What does Bobby Gurney have in common with Tony Adams, Jimmy Armfield, Billy Liddell, Matt Le Tissier, Sam Bartram, Packie Bonner, Jamie Carragher and Jack Charlton? All were one-club players, each clocking up hundreds of games without ever leaving for bigger, better, richer or more fashionable teams.
Silksworth-born and starting at Bishop Auckland, Gurney scored 228 goals in league and cup, the highest tally in Sunderland’s history, in 390 games for what was his only professional club in a career stretching from 1926 to 1944. See Stat Cat site for all the fascinating detail.
Will we ever see his like, their likes, again in an age when players and managers seem to regard clubs as mere stepping stones and football owners, in common with most employers, give the impression they would struggle to spell loyalty let alone demonstrate it?
New research by https://www.ticketgum.com/ raises similar issues and provides interesting detail from around Europe, without actually answering the basic question.
Among the findings:
* The Premier League has Europe’s best record after its Austria equivalent for the attachment of footballers to their clubs, players staying on average 2.41 years (not quite up to the Jimmy Armfield standard: 569 games in 17 years at Blackpool; asked once by Salut! Sunderland if he’d ever thought of playing for us, he replied that Blackpool was quite cold enough – it was a great interview by the way, worth checking out at this link)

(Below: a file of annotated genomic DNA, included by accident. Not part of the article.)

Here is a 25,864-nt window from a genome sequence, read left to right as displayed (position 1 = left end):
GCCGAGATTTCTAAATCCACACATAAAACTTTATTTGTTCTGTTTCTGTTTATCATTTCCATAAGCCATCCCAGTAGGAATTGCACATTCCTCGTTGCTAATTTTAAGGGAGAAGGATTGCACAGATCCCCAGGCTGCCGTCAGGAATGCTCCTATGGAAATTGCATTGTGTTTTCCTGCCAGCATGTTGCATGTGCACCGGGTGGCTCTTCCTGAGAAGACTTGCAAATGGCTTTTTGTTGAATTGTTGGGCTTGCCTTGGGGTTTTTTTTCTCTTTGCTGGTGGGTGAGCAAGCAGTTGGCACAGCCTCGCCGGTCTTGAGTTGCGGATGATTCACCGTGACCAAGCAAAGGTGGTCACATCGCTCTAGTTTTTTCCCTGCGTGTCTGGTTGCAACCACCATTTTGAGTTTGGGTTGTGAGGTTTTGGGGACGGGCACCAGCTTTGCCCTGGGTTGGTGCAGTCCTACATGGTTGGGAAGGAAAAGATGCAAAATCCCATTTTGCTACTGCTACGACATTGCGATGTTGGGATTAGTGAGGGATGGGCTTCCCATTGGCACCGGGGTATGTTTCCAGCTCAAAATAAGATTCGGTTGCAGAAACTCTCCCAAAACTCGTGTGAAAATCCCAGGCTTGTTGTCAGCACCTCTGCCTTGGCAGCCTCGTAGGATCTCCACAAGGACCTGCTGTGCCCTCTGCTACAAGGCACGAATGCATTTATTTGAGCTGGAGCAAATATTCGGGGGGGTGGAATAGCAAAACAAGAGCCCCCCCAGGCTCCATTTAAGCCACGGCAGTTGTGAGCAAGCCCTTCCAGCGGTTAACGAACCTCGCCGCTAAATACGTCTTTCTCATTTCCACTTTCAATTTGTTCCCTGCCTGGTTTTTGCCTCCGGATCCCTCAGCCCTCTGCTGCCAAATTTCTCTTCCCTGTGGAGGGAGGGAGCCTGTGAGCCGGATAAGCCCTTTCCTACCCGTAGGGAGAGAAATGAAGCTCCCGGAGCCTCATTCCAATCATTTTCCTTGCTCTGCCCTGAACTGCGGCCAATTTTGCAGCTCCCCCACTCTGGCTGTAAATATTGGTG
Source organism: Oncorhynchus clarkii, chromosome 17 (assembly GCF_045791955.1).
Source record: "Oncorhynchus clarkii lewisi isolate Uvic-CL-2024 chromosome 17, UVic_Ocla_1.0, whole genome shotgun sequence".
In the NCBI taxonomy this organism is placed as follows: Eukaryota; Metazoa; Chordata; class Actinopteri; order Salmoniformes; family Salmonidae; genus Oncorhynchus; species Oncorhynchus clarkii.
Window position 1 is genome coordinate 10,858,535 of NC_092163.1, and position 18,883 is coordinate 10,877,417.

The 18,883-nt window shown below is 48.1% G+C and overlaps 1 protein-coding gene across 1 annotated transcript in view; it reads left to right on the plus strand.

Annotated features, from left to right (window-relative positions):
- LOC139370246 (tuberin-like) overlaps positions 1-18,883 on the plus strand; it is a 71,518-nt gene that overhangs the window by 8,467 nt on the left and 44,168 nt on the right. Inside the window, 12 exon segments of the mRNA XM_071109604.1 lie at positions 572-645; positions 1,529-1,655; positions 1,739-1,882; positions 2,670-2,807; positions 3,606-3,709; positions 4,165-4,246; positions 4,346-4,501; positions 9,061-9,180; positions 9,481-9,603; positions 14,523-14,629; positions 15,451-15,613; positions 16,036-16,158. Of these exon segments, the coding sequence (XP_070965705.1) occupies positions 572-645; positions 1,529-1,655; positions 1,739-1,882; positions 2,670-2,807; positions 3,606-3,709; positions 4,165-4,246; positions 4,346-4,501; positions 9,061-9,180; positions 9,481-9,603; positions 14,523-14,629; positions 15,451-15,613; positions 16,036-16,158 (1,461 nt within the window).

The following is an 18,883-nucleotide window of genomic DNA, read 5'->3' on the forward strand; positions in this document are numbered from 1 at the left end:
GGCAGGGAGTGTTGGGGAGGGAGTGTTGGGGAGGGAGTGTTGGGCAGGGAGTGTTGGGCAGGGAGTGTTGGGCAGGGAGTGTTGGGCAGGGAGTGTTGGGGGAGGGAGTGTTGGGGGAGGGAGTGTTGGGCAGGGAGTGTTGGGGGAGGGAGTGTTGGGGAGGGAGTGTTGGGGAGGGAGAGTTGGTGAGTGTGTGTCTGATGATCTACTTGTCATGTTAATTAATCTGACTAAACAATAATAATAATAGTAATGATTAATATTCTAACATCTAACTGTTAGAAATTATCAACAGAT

* New signings in European squads increasing sharply from 36.7 per cent in 2009 to 44.8 per cent in 2017
* The loyalty of Arsenal players has decreased in recent year [it does feel as if not many many players go there intending to stay more than a season or two – Ed] , and Man United held onto their players longer than any other Premier League team
The researchers say: “As their bargaining power and influence grows, football players of today wield more and more power over the beautiful game. The footballers’ player market has seen an increase in the mobility of footballers … this begs the question of how loyal football players are to their teams, and are one-club men a dying breed?”
Ticketgum.com analysed figures from the Football Observatory (October 2017), tracking the average number of years footballer spend in a club’s first team squad. Player loyalty is said to give clubs a competitive advantage “on a sporting level [better medium and long-term results] or an economic one [a greater capacity to launch careers of club-trained players and generating revenues through their transfer]”.
At Manchester United, footballers played for an average of 3.45 years, an average “undoubtedly lengthened by Ryan Giggs’s 24-year stint”. By contrast, players only stuck with Watford for an average of 1.36 years.
Gone are the Arsenal days as exemplifed by Tony Adams. Loyalty is in short supply at the Emirates, the average of 3.44 years at the club 2015 already down to down to 3.14 two years on.
“However, the English Premier League was placed among the most stable leagues in Europe, with newly signed players representing 33.3 per cent of the league,” says ticketgum.co.uk. “[In] the Portuguese Primeira Liga, 57.6 per cent of players were signed over the course of the year, as of October 2017.”
To find the least loyal players in Europe, the researchers studied the Romanian experience. There, footballers only stayed for just over a year (1.14). Also close to the bottom were Serbia (1.20 year average), Cyprus (1.21) and Greece (1.26).
“The club where players stay the shortest amount of time in European Leagues was Israel’s Hapoel Acre, where players stayed no longer than a mere 0.22 years. Compare this to Russia’s CSKA Moskva, where the loyal club members averaged 6.98 years with the team.”